Translating the Subtext: Paul Schmidt’s 1997 Version of Chekhov’s The Seagull

Tatiana Alenkina, Columbia University

By the time Anton Chekhov wrote The Seagull he had already formed his innovative aesthetic principles. Those are: the acknowledgement of the necessity of the author’s “objectivity and freedom,” for the sake of which one should “avoid the personal element” and “rely on the reader assuming that all the missing elements he will add himself.” The reliance on the reader/spectator who must bring his own active perception to the work is one of the most innovative techniques in Chekhov’s dramatic art. The artistic embodiment of this dramatic principle can be defined in different ways: “the undercurrent,” “the second dialogue,” or the subtext.

By the term “subtext” we imply the widening of the semantic integrity with the help of the hidden, implicit sense of the utterance resulting from the balance of its verbal and non-verbal components with the speech act. The issue of keeping, and consequently, communicating the subtext while translating a literary piece of work, especially drama, has gained prominence in recent years. This paper examines the means that Paul Schmidt employed to convey Chekhov’s subtext in The Seagull.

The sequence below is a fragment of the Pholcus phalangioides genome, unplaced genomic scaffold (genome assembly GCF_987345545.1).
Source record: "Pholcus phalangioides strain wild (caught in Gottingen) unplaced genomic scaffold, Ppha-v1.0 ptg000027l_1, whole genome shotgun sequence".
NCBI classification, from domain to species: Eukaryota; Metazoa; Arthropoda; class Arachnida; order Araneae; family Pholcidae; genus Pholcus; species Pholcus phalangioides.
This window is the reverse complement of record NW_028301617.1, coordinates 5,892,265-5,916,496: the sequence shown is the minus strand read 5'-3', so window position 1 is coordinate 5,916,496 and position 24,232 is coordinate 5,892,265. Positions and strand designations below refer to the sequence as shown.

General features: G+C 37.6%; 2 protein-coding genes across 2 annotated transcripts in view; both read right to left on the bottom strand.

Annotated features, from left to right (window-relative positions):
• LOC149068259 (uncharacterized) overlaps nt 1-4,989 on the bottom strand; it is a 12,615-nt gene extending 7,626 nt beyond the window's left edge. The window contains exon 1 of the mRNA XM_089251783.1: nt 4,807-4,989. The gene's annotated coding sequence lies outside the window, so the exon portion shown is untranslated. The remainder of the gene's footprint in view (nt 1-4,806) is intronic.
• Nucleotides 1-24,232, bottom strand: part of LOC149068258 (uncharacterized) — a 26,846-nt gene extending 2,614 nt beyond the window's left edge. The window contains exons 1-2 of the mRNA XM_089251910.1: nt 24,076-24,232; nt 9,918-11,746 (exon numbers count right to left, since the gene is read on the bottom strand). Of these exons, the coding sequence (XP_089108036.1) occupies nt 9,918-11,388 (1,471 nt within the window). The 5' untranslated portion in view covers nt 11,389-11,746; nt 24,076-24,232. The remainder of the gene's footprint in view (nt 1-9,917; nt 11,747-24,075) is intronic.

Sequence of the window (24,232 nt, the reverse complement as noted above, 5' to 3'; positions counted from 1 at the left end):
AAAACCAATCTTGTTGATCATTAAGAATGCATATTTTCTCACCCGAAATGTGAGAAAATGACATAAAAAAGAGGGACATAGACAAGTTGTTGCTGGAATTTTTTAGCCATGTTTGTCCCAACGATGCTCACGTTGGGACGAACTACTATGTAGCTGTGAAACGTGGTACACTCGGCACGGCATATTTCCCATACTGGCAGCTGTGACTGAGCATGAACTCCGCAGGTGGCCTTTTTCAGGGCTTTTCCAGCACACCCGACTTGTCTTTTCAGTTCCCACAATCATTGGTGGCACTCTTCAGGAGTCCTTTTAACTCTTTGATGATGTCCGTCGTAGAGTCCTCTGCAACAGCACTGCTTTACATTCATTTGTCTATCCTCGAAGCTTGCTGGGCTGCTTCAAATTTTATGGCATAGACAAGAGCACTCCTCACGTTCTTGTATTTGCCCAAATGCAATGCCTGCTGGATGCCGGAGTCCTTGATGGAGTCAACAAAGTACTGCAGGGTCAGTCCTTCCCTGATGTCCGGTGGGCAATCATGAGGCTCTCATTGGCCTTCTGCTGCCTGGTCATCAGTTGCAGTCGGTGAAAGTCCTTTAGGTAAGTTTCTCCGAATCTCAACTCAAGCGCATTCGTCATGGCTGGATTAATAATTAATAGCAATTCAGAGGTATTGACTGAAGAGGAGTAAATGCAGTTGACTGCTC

Working on the translations of the twelve Chekhov plays, writer, actor, and Slavic scholar Paul Schmidt (1934-1999) could sense the subtle psychological nuances of Chekhov’s characters, the musicality of dialogues and their words’ covert meaning. In this paper I will define several groups of the systematically found elements of the “covert meaning” – the subtext – in the Chekhov’s The Seagull.

1. Playing with the order of dialogue and revealing in the dialogues “without mutual hearing” (M.Bakhtin) the inner sense, gives another interpretation of an event, mood, evaluation. Those are the verbal and vocal utterances of Doctor Dorn (some of them given in the Schmidt’s translation in French) which not only express confidence that Masha’s plans and Sorin’s dreams will fail to come true, but also expose the selfishness and cruelty of Arkadina towards her son and Trigorin.
2. A large number of intertextual borrowings which not only carry out a contact – dialogue with Chekhov’s cultural predecessors and contemporaries, but create emotional tension and stir premonitions of tragic plot turns. This is why Paul Schmidt expands Chekhov’s references to Shakespeare’s Hamlet and gives the original of Shakespeare’s text, without any cuts or changes.
3. Replay of the important emotive-aspect words in various contexts (“soul,”“subject for a short story”) and images (“seagull,” “lake”) which form the system of leitmotifs enlarged by the translator.
4. Widening of the meaning-making role of Chekhov’s pauses by employing a rhythm of beats, known in semantics as emotive rhythmo-intonational signs. According to the translator’s notion, the beats are meant to help the actors/audience feel out the subtext, to “grope for the false bottom” in Chekhov’s dialogue.

Works Cited.
1. Schmidt, P. “Translating Chekhov All Over Again.” Dramatists Guild Quarterly. (Winter 1997): 18-24.
2. “The Labyrinth of Words.” (Interview of T. Sellar.) Theater. Vol. 30, no.1: 93-101.
3. “Chekhoviana. Poliot ‘Chaiki’.” M.: “Nauka,” 2001.